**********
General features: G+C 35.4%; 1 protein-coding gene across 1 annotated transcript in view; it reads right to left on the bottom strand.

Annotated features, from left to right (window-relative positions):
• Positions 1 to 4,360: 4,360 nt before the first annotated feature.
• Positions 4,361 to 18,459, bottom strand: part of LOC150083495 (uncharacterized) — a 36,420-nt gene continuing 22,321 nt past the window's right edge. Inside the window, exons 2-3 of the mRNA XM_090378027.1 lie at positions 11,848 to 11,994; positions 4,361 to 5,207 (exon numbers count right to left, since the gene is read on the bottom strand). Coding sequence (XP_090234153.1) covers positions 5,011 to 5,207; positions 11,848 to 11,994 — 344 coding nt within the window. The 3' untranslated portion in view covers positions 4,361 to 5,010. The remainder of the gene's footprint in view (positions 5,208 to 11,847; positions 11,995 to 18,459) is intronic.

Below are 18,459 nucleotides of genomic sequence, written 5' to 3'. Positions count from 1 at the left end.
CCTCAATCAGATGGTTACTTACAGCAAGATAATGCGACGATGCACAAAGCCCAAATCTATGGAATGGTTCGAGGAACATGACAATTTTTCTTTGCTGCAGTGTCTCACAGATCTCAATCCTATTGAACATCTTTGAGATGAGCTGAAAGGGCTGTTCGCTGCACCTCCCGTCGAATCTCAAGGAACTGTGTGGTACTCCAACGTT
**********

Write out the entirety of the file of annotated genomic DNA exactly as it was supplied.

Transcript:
General features: G+C 35.4%; 1 protein-coding gene across 1 annotated transcript in view; it reads right to left on the bottom strand.

Annotated features, from left to right (window-relative positions):
• Positions 1 to 4,360: 4,360 nt before the first annotated feature.
• Positions 4,361 to 18,459, bottom strand: part of LOC150083495 (uncharacterized) — a 36,420-nt gene continuing 22,321 nt past the window's right edge. Inside the window, exons 2-3 of the mRNA XM_090378027.1 lie at positions 11,848 to 11,994; positions 4,361 to 5,207 (exon numbers count right to left, since the gene is read on the bottom strand). Coding sequence (XP_090234153.1) covers positions 5,011 to 5,207; positions 11,848 to 11,994 — 344 coding nt within the window. The 3' untranslated portion in view covers positions 4,361 to 5,010. The remainder of the gene's footprint in view (positions 5,208 to 11,847; positions 11,995 to 18,459) is intronic.

Below are 18,459 nucleotides of genomic sequence, written 5' to 3'. Positions count from 1 at the left end.
CCTCAATCAGATGGTTACTTACAGCAAGATAATGCGACGATGCACAAAGCCCAAATCTATGGAATGGTTCGAGGAACATGACAATTTTTCTTTGCTGCAGTGTCTCACAGATCTCAATCCTATTGAACATCTTTGAGATGAGCTGAAAGGGCTGTTCGCTGCACCTCCCGTCGAATCTCAAGGAACTGTGTGGTACTCCAACGTT